Occasionally, a con artist would suggest that victims send laptops or cell phones to a different address. Alternately, they can request that the victim purchase the items and mail them somewhere. Having the victim accept money into their account and transfer it on the catfish’s behalf is another method used in catfishing.

This may occasionally be combined with an offer to split the earnings that will result from the transfer or a pledge to pay back “administrative fees” or “taxes.”

Individuals who have fallen victim to catfishing and accepted or transferred money can have unintentionally committed a crime like money laundering. Additionally, they might have put themselves in jeopardy by unintentionally joining a global criminal organization.

Sexual Offenses

Fraud can be a means for a catfish to have sex. If there are children involved, there are more severe charges. A child under the age of sixteen cannot be obtained for sexual activity or exposed to indecent material via electronic communication, as stated in Section 204B of the Act. A five-year prison sentence is the penalty for the offense if the kid

If the child is under 16, the offense entails a five-year prison sentence; if the youngster is under thirteen, the sentence is ten years.

Additional Offenses

The creation of a fraudulent online persona may result in legal consequences for several offenses, including but not limited to defamation and intellectual property infringement.

Under Section 345 of the Code, criminal defamation is a crime. According to it, publishing defamatory information about another person without a valid reason, knowing it is untrue or not caring whether it is, intending to cause serious harm, or being unaware that it will cause serious harm is illegal and punishable by three years in prison.

In addition, there are instances where catfishing involves breaking intellectual property laws.

For example, a fictitious identity is created by a catfish through the forging of a document or the use of stolen photos that are protected by copyright. 

Pursuing Justice

If the victim of catfishing is able to identify the perpetrator and get in touch with law enforcement to take the case to court, the person may be prosecuted for criminal fraud. In order to look into the situation and locate the person, this frequently calls for the assistance of a service. It is more challenging to pursue justice if the offender is abroad. An international lawyer may be needed to assist with this situation. The issue arises when someone assumes another person’s identity or utilizes their likeness to communicate with them or hold video conferences with them.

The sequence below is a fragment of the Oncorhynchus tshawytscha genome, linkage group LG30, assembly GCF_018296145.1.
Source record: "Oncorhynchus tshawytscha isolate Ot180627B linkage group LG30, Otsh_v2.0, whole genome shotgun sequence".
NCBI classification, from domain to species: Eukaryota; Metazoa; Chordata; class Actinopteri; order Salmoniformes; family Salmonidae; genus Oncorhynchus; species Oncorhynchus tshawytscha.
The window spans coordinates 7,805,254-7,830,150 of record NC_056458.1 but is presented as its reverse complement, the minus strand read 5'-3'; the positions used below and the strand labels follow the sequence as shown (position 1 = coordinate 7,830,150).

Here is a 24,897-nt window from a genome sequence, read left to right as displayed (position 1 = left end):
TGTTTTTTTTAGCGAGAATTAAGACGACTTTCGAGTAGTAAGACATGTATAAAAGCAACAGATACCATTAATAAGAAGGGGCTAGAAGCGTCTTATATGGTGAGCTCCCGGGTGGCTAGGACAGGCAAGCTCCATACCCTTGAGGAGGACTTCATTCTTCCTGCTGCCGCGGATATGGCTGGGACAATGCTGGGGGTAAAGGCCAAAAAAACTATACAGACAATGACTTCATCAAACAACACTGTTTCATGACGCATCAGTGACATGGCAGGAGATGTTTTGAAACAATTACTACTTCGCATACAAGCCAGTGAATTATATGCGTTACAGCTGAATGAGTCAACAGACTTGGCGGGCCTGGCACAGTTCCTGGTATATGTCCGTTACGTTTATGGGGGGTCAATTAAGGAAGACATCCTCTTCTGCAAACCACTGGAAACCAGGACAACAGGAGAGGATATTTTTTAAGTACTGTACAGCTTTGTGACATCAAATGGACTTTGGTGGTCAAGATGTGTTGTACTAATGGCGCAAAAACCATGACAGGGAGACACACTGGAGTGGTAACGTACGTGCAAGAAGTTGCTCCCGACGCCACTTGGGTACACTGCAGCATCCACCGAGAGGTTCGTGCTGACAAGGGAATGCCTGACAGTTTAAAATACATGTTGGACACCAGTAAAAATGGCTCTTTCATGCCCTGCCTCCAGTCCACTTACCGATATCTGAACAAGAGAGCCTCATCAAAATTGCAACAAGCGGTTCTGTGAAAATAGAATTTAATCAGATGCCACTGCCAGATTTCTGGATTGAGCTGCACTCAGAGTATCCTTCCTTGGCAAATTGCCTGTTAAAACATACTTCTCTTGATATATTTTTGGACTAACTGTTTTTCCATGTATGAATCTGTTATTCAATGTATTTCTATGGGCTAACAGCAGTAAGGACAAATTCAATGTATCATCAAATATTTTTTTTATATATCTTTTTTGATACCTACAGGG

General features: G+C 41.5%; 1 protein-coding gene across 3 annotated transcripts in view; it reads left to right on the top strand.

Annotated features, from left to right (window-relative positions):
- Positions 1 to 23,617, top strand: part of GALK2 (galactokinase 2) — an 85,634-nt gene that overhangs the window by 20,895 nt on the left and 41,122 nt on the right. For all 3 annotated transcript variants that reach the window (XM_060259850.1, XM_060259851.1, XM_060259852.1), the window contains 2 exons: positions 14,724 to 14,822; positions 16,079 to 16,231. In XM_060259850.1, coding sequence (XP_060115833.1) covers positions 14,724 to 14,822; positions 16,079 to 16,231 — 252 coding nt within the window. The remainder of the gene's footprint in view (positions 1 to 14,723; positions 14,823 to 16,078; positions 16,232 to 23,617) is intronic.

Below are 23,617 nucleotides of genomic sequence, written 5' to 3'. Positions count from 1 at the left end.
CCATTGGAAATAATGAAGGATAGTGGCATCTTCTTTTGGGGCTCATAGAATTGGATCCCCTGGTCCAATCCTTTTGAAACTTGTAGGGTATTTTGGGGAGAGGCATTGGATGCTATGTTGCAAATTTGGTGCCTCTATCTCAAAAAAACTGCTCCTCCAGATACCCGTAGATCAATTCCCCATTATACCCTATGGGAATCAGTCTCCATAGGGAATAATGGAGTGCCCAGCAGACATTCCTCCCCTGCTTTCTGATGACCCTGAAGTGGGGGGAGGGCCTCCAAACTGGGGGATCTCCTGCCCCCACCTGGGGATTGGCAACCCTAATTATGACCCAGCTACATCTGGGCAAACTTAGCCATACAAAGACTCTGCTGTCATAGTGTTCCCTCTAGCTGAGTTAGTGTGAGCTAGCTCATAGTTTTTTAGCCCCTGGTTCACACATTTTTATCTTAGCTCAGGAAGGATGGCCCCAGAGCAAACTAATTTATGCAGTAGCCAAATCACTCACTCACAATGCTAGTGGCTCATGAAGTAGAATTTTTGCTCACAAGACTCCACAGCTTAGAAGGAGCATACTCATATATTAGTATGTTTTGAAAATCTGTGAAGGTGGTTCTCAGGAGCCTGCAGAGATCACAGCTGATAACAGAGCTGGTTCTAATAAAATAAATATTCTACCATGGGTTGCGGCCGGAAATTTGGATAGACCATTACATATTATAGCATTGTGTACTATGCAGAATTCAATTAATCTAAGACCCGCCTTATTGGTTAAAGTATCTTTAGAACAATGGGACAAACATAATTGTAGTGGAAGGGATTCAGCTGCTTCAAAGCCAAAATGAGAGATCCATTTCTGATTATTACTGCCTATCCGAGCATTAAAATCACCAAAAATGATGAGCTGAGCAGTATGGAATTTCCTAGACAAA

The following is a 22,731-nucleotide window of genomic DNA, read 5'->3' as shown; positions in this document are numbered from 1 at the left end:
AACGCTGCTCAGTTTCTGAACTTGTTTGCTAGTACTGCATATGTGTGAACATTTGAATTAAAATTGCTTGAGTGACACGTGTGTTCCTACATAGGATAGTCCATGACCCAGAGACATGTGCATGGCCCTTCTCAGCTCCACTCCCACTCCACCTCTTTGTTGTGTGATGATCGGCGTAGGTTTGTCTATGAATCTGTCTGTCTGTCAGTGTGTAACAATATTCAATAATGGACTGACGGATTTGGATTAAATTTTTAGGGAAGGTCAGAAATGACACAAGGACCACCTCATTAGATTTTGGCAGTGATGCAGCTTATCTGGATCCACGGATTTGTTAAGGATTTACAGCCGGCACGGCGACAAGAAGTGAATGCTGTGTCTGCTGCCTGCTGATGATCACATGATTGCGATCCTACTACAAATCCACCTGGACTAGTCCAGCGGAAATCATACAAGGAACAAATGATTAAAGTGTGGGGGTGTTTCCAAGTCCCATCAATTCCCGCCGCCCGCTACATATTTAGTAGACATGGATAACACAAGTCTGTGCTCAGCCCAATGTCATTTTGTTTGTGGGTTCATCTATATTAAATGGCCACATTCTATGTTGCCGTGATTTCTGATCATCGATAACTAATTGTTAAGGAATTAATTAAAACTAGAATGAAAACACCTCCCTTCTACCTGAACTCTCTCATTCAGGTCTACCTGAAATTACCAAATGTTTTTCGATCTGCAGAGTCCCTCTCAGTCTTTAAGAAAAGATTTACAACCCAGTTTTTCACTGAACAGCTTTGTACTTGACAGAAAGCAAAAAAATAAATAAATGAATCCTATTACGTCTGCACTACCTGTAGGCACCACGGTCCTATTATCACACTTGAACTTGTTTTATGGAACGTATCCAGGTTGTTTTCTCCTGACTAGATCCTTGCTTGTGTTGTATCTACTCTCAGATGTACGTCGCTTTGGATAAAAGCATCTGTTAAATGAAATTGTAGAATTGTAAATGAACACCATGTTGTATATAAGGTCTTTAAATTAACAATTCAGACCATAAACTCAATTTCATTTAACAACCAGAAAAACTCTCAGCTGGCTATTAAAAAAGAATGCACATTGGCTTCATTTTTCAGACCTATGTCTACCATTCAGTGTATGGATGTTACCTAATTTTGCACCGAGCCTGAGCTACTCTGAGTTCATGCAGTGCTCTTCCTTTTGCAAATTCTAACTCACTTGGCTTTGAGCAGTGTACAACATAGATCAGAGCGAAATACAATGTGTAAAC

It could be necessary for the victim to get in touch with the police and start accumulating proof against the catfisher. This can be accomplished by using recording software, speaking with the person, and gathering further information that the prosecutor or law enforcement officials need to build a case against the person for criminal fraud. The victim’s chances of obtaining justice for the harm done increase with the amount of proof gathered. The impacted person may find out who the person is and how to assist the authorities in charging him or her with criminal fraud by collaborating with the police and a prosecutor. Details may be needed in the event of property or money loss in order to hold the offender accountable.

Legal Defense Against Criminal Fraud

A criminal defense attorney may be necessary to defend against fraud accusations if the individual catfishing only takes the identity or image of another person rather than committing fraud. In the event that no money or property is transferred, the person will need to provide proof of their innocence from a lawyer.


Catfishing is a dishonest technique that can have serious repercussions for the person engaging in it as well as for the gullible people they trick. Even though catfishing may not be specifically forbidden in every state, the acts that are connected to it, such as identity theft, fraud, and emotional distress, can have major legal repercussions. People need to be cautious and aware of the possible risks connected with dishonest practices like catfishing because online connections are still very important in our lives. Building trust and using online safety techniques are crucial components of traversing the digital terrain in order to stop and lessen the effects of such dishonest actions.